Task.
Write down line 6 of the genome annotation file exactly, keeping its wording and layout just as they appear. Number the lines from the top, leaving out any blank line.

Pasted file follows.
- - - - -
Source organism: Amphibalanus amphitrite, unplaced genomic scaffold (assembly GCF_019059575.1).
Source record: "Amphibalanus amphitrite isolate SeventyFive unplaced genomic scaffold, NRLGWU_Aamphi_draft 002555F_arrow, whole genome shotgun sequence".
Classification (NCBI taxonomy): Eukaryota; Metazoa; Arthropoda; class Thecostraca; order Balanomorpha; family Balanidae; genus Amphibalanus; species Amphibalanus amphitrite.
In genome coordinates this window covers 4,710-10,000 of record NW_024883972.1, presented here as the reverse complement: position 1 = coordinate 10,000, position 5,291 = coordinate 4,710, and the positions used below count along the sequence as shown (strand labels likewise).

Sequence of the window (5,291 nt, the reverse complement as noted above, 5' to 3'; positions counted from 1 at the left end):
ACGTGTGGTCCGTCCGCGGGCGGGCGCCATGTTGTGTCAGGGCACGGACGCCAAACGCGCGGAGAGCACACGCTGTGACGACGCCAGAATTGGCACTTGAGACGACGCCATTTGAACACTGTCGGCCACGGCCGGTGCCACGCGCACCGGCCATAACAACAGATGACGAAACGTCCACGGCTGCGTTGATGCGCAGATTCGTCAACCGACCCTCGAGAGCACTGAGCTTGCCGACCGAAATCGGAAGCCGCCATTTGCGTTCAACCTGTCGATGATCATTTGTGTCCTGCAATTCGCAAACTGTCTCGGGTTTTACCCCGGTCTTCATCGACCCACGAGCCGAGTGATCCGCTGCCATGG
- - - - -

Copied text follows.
ACGTGTGGTCCGTCCGCGGGCGGGCGCCATGTTGTGTCAGGGCACGGACGCCAAACGCGCGGAGAGCACACGCTGTGACGACGCCAGAATTGGCACTTGAGACGACGCCATTTGAACACTGTCGGCCACGGCCGGTGCCACGCGCACCGGCCATAACAACAGATGACGAAACGTCCACGGCTGCGTTGATGCGCAGATTCGTCAACCGACCCTCGAGAGCACTGAGCTTGCCGACCGAAATCGGAAGCCGCCATTTGCGTTCAACCTGTCGATGATCATTTGTGTCCTGCAATTCGCAAACTGTCTCGGGTTTTACCCCGGTCTTCATCGACCCACGAGCCGAGTGATCCGCTGCCATGG